Using Video Recording to Enhance Learning

In addition to my vice-principal assignment, I also have a 70% teaching assignment.  That teaching assignment this year is working with students who struggle in their academic areas – mainly reading, writing and math as a Learning Support Teacher. While I have been a Learning Support Teacher in the past, this year I started experimenting a bit, trying some new things – things I would not have been able to do very easily in the past – without the use of technology.

One thing I have started doing this year is recording students reading.  I started using voice threads to record their oral reading, which I thought would be a great way for students to assess their own reading and areas they thought they could improve. Often, when students hear the audio recording of themselves reading, and are asked “What did you do well? (and why?)”  and “What do you think you need to work on? (and why?)”, they come up with exactly what I would have told them. For example, I have heard comments like: “I need to read quicker – like when I talk.”  “I stopped too many times which made my reading sound choppy.”

Here’s an example of Adam reading:

And here is Abigail reading:

I decided to take it a step further and start videotaping the students reading.  At first I did this to add to our School Success Blog as a way to demonstrate that our Grade 1 students were learning to finger track the words they were reading. I didn’t show any faces in this video because at the time, we hadn’t yet got all the website permissions back from our students.

Here the Grade 1 students are learning to finger track the words they are reading:

This week, I thought I would record these same students finger tracking the words with a bit more challenging book – one with more words on the page.  My initial purpose of video-recording was to demonstrate that they were improving on their ability to finger track.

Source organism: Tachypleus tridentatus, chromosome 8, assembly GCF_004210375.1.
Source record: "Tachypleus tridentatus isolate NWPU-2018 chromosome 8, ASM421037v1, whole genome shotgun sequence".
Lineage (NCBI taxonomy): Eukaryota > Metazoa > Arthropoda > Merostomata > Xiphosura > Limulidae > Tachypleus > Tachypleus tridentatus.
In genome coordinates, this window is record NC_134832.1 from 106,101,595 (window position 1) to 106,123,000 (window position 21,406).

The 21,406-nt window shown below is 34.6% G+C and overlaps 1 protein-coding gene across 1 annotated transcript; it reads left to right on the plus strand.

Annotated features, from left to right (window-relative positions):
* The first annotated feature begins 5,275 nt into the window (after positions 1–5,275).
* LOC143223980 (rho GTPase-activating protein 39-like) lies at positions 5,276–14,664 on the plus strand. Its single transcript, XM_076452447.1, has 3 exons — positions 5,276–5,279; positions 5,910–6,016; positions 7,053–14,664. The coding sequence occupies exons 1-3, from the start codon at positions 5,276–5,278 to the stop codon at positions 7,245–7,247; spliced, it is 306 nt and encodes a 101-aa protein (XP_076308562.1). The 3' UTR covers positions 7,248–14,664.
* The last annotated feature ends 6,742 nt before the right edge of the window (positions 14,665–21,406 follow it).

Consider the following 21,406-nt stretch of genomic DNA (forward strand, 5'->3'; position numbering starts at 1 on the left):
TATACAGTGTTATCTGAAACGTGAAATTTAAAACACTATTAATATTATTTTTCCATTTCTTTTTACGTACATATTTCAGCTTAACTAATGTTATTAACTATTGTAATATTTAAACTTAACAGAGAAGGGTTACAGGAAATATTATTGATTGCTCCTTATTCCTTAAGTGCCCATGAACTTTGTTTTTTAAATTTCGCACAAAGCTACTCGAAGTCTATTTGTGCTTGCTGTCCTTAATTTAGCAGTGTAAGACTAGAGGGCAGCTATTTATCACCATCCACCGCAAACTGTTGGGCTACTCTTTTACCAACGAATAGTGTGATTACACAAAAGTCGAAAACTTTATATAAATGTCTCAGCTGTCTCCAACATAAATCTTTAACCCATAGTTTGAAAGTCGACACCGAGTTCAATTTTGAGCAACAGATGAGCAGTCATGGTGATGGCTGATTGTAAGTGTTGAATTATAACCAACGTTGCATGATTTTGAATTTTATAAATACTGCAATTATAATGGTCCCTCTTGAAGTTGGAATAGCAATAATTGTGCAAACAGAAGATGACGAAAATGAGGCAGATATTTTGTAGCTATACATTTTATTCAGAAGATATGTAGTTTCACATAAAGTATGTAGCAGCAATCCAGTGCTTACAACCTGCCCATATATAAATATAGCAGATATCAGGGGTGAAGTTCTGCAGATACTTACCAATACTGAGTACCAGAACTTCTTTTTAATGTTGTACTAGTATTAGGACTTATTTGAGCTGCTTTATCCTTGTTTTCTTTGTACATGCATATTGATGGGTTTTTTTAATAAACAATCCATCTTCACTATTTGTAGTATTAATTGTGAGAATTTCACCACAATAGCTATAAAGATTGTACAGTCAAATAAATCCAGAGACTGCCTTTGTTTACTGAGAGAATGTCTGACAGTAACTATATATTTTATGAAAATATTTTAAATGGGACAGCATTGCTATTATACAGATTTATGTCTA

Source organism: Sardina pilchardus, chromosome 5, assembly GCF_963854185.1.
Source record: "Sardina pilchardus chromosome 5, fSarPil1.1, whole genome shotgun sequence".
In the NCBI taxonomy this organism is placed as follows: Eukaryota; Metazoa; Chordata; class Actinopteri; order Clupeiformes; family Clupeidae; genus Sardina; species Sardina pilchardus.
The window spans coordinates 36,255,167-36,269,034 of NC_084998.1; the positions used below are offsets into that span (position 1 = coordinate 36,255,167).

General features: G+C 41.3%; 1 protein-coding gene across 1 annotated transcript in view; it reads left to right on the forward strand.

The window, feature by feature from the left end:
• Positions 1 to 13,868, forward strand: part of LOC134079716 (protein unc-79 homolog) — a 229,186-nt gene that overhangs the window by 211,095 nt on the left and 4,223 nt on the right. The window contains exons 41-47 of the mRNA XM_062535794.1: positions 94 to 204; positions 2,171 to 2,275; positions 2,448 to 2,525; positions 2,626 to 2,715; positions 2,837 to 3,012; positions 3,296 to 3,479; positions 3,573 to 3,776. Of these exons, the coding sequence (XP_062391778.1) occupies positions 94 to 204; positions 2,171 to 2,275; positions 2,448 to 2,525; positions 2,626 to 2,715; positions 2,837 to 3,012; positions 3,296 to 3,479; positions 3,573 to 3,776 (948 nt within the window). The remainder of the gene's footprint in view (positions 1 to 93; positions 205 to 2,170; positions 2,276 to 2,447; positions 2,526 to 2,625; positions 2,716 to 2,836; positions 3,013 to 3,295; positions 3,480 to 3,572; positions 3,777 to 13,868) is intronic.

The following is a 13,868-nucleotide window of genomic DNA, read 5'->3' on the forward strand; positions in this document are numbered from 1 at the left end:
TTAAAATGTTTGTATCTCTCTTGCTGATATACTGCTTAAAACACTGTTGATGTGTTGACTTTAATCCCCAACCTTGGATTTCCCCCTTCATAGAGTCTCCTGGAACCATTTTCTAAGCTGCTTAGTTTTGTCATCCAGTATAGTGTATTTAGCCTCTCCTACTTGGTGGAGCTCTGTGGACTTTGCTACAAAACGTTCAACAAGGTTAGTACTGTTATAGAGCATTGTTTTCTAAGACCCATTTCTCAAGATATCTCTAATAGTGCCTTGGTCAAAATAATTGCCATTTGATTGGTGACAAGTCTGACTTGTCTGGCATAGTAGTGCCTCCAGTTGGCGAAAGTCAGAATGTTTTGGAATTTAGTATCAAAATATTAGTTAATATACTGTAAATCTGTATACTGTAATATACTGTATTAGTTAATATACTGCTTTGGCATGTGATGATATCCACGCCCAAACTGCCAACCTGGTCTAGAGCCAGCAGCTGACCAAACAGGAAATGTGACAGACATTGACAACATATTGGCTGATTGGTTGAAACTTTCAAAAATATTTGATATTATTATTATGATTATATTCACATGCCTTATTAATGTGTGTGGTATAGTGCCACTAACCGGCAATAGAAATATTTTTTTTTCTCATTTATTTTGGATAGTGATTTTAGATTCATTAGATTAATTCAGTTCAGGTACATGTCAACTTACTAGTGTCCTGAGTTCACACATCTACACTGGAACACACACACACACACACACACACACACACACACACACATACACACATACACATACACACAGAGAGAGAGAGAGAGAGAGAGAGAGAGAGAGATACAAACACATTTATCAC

What I got when I did this video-recording was much, much more meaningful and substantial: I witnessed the students self-correcting their reading. Now, you may not think this is a big deal, but for beginning readers, this is HUGE! For beginning readers (or any readers, for that matter) to become really great readers, they need to learn the important skill of self-correction. They need to know when what they are reading does not sound right, make sense, or when the words they say do not match the words in the book.

So, here are these wonderful Grade 1 students demonstrating their ability to finger track and self-correct.  I’m so proud of them!

As you can see at the end of the video, the students were so excited to watch themselves reading and self-correcting their reading. They wanted to watch it over and over again.  Now, That is reinforcement! That is motivation! That is engagement! That is self-assessment and the beginnings of meta-cognition and explaining their thinking.

How exciting!

And now, this video is on our school YouTube channel and our school Success Blog, so they can go back over and over and see themselves reading. They can show this video to their family members as well which will help family members understand what they are doing.

I will continue to incorporate audio and video recordings into my lessons and assessment with the students. Not only will they be able to hear themselves reading, but they will also be able to SEE themselves as real readers, doing things that great readers do!

I wonder how video-recording reading and sharing these recordings with students will impact their reading achievement, their confidence in reading, and their love of reading?

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About T. Henriksen

There are many things that define who I am as a person. First of all, I am a mother of 3 wonderful children! I can not express how fortunate we are to have our children in our life! Secondly, I am a Vice-Principal of an elementary school in a wonderful, vibrant, complex, and growing school district. I have worked in this district since 1995, and became a Vice-Principal in 2005. Lastly, I am a person who loves photography. I gain so much enjoyment and satisfaction taking photos. I have learned a great deal about photography since I purchased my first dSLR in 2008. There is so much more to learn though! All three of these things help to describe who I am as a person, but also demonstrate my love of learning - nothing is ever stagnant with any of these. I love to learn!